[Haskell-cafe] Slow IO
daniel.is.fischer at web.de
Tue Sep 12 12:51:11 EDT 2006
Am Montag, 11. September 2006 17:44 schrieben Sie:
> Daniel Fischer wrote:
> > > Try Don Stewart's ByteString library
> > -- and some data that made the programme segfault before now run in a
> > couple of seconds.
> But that shouldn't happen! Segfaults aren't performance problems, but
> errors. So your program contained a bug (lazyness where it isn't
> useful, I suspect), and ByString is hiding it.
Maybe I've misused the word segfault.
What happened is:
The programme consumed more and more memory (according to top),
kswapd started to have a higher CPU-percentage than my programme,
programme died, system yelling 'Speicherzugriffsfehler', top displays
I believe that means my programme demanded more memory than I have available
(only 256MB RAM + 800MB swap). Is that a segfault or what is the correct
That is probably due to (apart from the stupidity of my IO-code) the large
overhead of Haskell lists. So the chunk of the file which easily fits into my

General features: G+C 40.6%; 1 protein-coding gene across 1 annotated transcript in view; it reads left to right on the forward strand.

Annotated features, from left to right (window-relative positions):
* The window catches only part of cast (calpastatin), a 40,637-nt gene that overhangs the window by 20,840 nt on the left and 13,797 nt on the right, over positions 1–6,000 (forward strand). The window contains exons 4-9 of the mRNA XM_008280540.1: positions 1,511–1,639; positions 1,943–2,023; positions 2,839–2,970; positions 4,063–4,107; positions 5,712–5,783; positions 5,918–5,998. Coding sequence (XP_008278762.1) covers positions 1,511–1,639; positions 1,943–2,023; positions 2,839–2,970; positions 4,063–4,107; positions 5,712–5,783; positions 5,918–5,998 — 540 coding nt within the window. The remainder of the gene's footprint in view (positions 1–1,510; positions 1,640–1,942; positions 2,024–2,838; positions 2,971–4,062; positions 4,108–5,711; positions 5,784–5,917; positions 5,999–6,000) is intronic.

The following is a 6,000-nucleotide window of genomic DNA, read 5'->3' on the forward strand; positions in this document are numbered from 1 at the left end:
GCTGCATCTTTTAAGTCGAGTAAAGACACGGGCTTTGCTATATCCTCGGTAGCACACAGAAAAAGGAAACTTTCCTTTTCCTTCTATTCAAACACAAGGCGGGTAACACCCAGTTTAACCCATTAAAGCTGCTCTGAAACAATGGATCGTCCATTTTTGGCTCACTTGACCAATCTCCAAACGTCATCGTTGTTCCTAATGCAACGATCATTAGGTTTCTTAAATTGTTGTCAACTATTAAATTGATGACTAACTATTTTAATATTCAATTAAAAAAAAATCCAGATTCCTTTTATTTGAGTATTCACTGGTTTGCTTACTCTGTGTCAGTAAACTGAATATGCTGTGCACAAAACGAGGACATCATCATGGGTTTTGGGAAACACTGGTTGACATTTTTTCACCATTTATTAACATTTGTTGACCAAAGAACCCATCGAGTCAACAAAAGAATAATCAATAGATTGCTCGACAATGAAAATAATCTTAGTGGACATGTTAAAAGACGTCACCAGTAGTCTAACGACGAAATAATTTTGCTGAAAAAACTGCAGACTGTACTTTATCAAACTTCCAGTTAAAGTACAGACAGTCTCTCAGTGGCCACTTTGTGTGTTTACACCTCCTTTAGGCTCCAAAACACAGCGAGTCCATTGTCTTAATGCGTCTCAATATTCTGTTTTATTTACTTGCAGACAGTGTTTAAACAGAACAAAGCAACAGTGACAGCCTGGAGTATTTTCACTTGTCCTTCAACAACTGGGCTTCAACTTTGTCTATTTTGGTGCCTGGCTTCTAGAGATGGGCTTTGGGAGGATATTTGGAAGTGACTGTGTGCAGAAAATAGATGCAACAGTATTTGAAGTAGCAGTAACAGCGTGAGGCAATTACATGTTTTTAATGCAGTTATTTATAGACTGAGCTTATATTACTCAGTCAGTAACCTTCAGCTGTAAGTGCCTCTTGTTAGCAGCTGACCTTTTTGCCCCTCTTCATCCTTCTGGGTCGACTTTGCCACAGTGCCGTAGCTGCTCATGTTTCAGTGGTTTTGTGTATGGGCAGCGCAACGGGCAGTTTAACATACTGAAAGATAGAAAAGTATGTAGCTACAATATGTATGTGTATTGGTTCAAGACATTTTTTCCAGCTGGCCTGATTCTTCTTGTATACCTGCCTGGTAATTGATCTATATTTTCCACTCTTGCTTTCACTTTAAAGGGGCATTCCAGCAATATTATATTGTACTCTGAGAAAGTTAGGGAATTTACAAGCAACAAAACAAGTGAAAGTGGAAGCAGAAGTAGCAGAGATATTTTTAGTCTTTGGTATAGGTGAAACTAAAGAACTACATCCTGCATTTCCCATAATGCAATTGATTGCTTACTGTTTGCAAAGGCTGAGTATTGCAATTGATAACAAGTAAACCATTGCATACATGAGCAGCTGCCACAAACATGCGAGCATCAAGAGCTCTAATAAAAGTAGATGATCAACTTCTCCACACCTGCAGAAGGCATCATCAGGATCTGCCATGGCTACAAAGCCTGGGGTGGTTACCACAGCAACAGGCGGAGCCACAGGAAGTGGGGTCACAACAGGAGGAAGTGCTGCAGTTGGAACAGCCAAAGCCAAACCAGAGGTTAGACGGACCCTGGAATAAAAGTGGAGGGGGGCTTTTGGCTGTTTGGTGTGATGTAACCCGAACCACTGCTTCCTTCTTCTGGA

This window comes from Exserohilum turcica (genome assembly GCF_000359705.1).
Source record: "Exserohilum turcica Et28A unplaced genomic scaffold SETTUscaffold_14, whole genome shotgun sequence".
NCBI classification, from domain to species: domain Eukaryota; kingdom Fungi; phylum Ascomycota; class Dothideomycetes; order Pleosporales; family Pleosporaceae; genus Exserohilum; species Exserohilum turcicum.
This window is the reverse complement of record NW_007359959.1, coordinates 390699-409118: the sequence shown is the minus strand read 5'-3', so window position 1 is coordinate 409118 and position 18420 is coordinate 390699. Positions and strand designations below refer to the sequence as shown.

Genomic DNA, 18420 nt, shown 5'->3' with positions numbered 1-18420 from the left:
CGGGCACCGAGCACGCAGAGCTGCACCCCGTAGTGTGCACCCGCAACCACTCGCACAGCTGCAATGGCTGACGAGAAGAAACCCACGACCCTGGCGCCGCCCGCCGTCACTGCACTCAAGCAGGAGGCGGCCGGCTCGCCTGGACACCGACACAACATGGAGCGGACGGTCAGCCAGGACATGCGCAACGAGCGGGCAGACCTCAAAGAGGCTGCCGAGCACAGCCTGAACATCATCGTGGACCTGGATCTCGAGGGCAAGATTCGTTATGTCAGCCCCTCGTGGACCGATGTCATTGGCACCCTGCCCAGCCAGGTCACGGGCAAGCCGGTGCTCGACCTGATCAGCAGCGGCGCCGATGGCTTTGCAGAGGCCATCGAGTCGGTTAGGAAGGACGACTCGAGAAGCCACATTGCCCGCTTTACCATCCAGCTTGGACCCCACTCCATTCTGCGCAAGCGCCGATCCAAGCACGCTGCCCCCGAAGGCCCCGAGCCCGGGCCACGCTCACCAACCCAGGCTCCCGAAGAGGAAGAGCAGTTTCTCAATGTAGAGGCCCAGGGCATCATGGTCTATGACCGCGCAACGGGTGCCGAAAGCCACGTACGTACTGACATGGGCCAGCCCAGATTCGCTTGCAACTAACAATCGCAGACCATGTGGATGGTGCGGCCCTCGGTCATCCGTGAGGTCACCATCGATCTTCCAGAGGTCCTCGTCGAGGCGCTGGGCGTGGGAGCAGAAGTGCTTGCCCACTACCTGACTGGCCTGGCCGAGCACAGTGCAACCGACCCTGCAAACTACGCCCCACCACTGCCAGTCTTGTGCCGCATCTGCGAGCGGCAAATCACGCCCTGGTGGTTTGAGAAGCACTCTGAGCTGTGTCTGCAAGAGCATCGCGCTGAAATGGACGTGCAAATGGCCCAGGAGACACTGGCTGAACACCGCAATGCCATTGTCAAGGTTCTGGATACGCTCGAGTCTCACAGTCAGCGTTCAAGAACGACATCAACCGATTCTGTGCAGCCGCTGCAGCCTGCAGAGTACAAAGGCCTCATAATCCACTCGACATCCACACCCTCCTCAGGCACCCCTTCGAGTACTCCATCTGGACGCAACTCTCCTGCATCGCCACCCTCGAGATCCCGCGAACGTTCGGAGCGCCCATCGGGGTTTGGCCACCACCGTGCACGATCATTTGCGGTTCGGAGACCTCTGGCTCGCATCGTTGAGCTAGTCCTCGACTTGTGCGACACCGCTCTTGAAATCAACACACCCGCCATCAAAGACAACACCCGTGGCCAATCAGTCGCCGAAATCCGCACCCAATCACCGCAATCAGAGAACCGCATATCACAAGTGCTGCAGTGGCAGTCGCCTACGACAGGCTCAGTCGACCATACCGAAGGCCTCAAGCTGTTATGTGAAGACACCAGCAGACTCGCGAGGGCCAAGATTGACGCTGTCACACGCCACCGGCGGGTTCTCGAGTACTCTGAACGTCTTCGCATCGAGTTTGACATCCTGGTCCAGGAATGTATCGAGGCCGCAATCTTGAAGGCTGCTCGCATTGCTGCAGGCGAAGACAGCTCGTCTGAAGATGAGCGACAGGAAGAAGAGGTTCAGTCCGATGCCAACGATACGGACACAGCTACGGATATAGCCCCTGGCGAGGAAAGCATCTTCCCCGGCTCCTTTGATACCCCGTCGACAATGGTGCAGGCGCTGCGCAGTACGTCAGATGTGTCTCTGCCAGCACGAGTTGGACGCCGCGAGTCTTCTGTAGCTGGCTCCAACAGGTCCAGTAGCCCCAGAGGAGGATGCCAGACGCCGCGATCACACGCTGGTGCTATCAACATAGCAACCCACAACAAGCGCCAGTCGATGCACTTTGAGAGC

RAM in ByteString form is too large as a list of ordinary Strings.
However the problem might be too little lazyness, because if I explicitly read
the file line by line, memory usage remains low enough -- but ByteString is
*much* faster anyway.
> > So even if we just counted newlines, we would have to scan 1,700 million
> > (1.7*10^9) chars per second.
> > Could any ordinary computer of today do that, using whatever language?
> That rate should be no problem for a 2GHz machine. However, a 200MHz 64
> bit wide bus won't deliver the data fast enough and it is 50x as much as
> the best hard disks could deliver in optimal circumstances. I guess,
> most of the test cases are a lot smaller than your guesstimate.
I suppose so, too, but not knowing the test data, I assumed a bad case
(uniform distribution of line-lengths and test-case-size in the specified
> are you mean arithmetic or geometric average? ;)
I meant 'expected value'.
If X_i are independent random variables uniformly distributed on [0 .. k],
Y is a random variable (independent from the X_i) uniformly distributed on
[1 .. n] and Z is the sum of the first Y of the X_i, then the expected value
of Z is (n+1)*k/4.
So we might call that a weighted arithmetic average, I suppose.
"In My Egotistical Opinion, most people's C programs should be
indented six feet downward and covered with dirt."
-- Blair P. Houghton
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